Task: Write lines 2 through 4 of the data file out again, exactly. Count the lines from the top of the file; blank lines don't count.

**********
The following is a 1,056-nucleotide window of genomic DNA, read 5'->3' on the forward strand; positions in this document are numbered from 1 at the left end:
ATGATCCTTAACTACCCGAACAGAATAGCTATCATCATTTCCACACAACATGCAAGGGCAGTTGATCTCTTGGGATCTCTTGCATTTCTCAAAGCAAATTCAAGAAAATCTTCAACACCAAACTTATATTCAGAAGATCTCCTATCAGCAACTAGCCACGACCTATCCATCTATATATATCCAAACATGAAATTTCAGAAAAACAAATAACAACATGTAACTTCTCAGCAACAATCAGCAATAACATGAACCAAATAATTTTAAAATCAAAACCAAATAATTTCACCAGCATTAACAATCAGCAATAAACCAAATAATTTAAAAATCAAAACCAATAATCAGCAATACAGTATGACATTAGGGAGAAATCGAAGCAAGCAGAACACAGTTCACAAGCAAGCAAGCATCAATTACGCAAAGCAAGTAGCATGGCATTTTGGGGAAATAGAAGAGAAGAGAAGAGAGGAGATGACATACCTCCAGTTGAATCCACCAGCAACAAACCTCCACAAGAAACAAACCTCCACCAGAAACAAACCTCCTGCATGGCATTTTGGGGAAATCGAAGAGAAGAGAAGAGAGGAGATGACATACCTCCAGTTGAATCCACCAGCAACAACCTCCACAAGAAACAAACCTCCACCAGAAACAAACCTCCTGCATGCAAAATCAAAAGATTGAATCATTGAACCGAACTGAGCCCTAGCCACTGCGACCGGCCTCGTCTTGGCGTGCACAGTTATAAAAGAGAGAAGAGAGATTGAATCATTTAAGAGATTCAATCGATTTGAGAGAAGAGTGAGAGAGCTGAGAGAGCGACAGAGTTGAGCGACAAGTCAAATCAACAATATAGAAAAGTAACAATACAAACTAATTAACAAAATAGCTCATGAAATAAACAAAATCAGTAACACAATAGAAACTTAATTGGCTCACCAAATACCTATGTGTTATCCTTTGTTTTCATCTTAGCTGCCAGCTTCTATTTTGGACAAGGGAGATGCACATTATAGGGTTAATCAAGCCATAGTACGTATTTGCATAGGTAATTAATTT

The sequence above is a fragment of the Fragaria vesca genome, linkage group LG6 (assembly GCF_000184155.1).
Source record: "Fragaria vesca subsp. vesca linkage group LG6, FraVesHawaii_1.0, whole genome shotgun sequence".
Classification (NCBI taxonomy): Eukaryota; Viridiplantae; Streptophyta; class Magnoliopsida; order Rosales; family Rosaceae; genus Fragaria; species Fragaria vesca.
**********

ATGATCCTTAACTACCCGAACAGAATAGCTATCATCATTTCCACACAACATGCAAGGGCAGTTGATCTCTTGGGATCTCTTGCATTTCTCAAAGCAAATTCAAGAAAATCTTCAACACCAAACTTATATTCAGAAGATCTCCTATCAGCAACTAGCCACGACCTATCCATCTATATATATCCAAACATGAAATTTCAGAAAAACAAATAACAACATGTAACTTCTCAGCAACAATCAGCAATAACATGAACCAAATAATTTTAAAATCAAAACCAAATAATTTCACCAGCATTAACAATCAGCAATAAACCAAATAATTTAAAAATCAAAACCAATAATCAGCAATACAGTATGACATTAGGGAGAAATCGAAGCAAGCAGAACACAGTTCACAAGCAAGCAAGCATCAATTACGCAAAGCAAGTAGCATGGCATTTTGGGGAAATAGAAGAGAAGAGAAGAGAGGAGATGACATACCTCCAGTTGAATCCACCAGCAACAAACCTCCACAAGAAACAAACCTCCACCAGAAACAAACCTCCTGCATGGCATTTTGGGGAAATCGAAGAGAAGAGAAGAGAGGAGATGACATACCTCCAGTTGAATCCACCAGCAACAACCTCCACAAGAAACAAACCTCCACCAGAAACAAACCTCCTGCATGCAAAATCAAAAGATTGAATCATTGAACCGAACTGAGCCCTAGCCACTGCGACCGGCCTCGTCTTGGCGTGCACAGTTATAAAAGAGAGAAGAGAGATTGAATCATTTAAGAGATTCAATCGATTTGAGAGAAGAGTGAGAGAGCTGAGAGAGCGACAGAGTTGAGCGACAAGTCAAATCAACAATATAGAAAAGTAACAATACAAACTAATTAACAAAATAGCTCATGAAATAAACAAAATCAGTAACACAATAGAAACTTAATTGGCTCACCAAATACCTATGTGTTATCCTTTGTTTTCATCTTAGCTGCCAGCTTCTATTTTGGACAAGGGAGATGCACATTATAGGGTTAATCAAGCCATAGTACGTATTTGCATAGGTAATTAATTT

The sequence above is a fragment of the Fragaria vesca genome, linkage group LG6 (assembly GCF_000184155.1).
Source record: "Fragaria vesca subsp. vesca linkage group LG6, FraVesHawaii_1.0, whole genome shotgun sequence".